While some experts see Amazon delivery bots as having potential to reach customers, in general, “it’s just not gaining as much traction as you’d expect at that point,” said one expert. Delivery robots, on ground or by air, have never gotten past the pilot phase. And recent Amazon changes help explain why.
Only about half of Amazon's overall revenue is coming from first-party retail, the business that first catapulted Amazon to prominence. The other 50% is coming from Amazon’s newer businesses: seller services; subscriptions, mainly through Prime and Twitch; Amazon Web Services; and advertising.
Though Amazon has warehouses virtually everywhere in the U.S. in order to meet its delivery commitments, its physical footprint is not equally spread out across the country. As e-commerce booms, it’s beginning to reshape the landscape of some cities. A new air hub in Cincinnati showcases this.
Acquirers are not just entering more countries. They’re also rapidly expanding the marketplaces where they are acquiring brands. Until this year, the rollup space was nearly singularly focused on Amazon-native brands -- but now acquirers are beginning to buy up brands native to platforms like Flipkart, Mercado Libre, Shopee and many more.
While other states have had conflicting rulings over Amazon's liability risk -- a court in Texas last month said Amazon wasn’t on the hook for a battery sold by a third party, for instance -- the growing number of legal authorities who are holding Amazon accountable is a concerning sign for the company. The U.S. Consumer Products Safety Commission lawsuit is only the latest.
Amazon's new climate badges, launched last September, have failed to make waves among sellers after their initial rollout. While they do hold promise for attracting new customers, even sellers that have received the necessary certifications are struggling to actually receive the climate badges.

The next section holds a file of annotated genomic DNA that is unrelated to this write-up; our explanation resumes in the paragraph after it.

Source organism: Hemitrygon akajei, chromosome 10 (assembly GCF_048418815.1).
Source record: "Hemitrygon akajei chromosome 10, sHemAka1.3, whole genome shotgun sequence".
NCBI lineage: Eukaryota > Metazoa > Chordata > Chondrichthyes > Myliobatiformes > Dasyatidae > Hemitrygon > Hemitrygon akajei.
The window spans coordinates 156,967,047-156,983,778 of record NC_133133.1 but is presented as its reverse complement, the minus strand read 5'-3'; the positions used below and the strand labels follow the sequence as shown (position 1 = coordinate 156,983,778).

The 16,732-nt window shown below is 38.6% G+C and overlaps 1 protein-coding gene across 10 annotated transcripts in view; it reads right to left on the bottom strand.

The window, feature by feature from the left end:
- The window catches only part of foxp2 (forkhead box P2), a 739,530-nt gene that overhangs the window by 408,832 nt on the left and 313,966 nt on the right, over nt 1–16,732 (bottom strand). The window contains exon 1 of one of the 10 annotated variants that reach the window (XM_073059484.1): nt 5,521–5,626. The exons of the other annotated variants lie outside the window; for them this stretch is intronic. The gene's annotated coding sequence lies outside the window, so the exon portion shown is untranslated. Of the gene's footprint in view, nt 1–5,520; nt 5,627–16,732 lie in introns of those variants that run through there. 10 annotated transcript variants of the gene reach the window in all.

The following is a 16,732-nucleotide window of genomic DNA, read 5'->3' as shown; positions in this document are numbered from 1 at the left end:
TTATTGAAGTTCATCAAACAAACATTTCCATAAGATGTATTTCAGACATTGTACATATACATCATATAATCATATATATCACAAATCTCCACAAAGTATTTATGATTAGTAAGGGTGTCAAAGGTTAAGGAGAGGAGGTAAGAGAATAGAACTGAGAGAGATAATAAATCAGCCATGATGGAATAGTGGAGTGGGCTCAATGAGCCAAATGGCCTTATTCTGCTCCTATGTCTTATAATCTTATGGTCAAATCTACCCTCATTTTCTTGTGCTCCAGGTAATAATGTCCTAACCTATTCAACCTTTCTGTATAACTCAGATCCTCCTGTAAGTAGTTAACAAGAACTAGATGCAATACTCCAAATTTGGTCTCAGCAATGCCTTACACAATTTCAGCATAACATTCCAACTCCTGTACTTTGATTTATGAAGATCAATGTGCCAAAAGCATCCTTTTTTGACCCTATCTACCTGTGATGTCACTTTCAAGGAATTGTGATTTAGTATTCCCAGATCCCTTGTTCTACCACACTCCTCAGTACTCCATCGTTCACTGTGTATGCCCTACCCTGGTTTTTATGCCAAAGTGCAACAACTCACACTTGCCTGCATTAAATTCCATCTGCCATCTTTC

As Amazon invests heavily in building new warehouses, leasing planes and hiring thousands of delivery workers, a new partnership with BigCommerce partnership offers a path for Amazon to monetize its new shipping capacity -- all using a carrier model not so dissimilar from a UPS or FedEx.
A new feature that Amazon started rolling out in June allows sellers to send messages -- scripted by the company -- to customers who leave one-, two- or three-star reviews of their products. That gives sellers the chance to respond to negative reviews is a strategic move for Amazon, as it once again battles a fresh round of scrutiny over fake reviews -- and it might let sellers keep their star ratings high without turning to paid reviews.
Anycart, which opened its doors to customers everywhere in May after undergoing beta tests stretching back to 2019, is a marginal player for now, but it captures a new, growing consensus for how to inspire people to make more impulse purchases online: build a platform for shoppable recipes.
Autonomous trucking might help Amazon with driver recruitment. The technology isn't just for the relatively pie-in-the-sky future of a fully driverless truck, but also for shorter-term demands, where certain parts of the trucking process can be automated in order to make the industry more attractive to drivers.
Despite offering competing sales, retailers are struggling to put a dent in Amazon's Prime Day momentum. Multi-category big box retailers like Walmart and Target, as well as Wayfair and Best Buy, all ran sales that overlapped with Amazon's June 21 to 22 Prime Day. Still, early data in app downloads and web traffic shows that these retailers are still seeing a modest uptick in shoppers relative to Amazon.
Most analysts don’t mark the beginning of back-to-school season until mid-July. According to one estimate, only 17.1% of back-to-school purchases typically happen in June, compared to 42.2% in August. But the new timing of Prime Day seems on track to jumpstart the season early.
Amazon is known for its in-house electronics products. But this year, it gave its private-label products in its other categories an extra push. That underscores the extent to which Amazon is pushing specifically its non-electronics products -- which, unlike electronics, might inspire more frequent repeat purchases -- into consumers’ lives.
The recently-introduced Inform bills are essentially disclosure measures, stating that third-party marketplaces have to vet the bank information, government IDs, tax documents and other records pertaining to what the bill classifies as “high-volume third-part sellers.” Here's how these proposed laws could upend the e-commerce ecosystem.
Over the last year, influencer-created videos have increasingly popped up on Amazon product pages. With these videos, Amazon is trying to bring some of the cues from social platforms onto its own site -- and rather than have its influencers only recommend products on YouTube or TikTok, and just link back to Amazon, now Amazon is trying to bring more content natively onto its platform.
At the Modern Retail Summit, retail marketers will discuss everything from the Amazon effect to new infrastructure to the shift in the direct-to-consumer world.Book Passes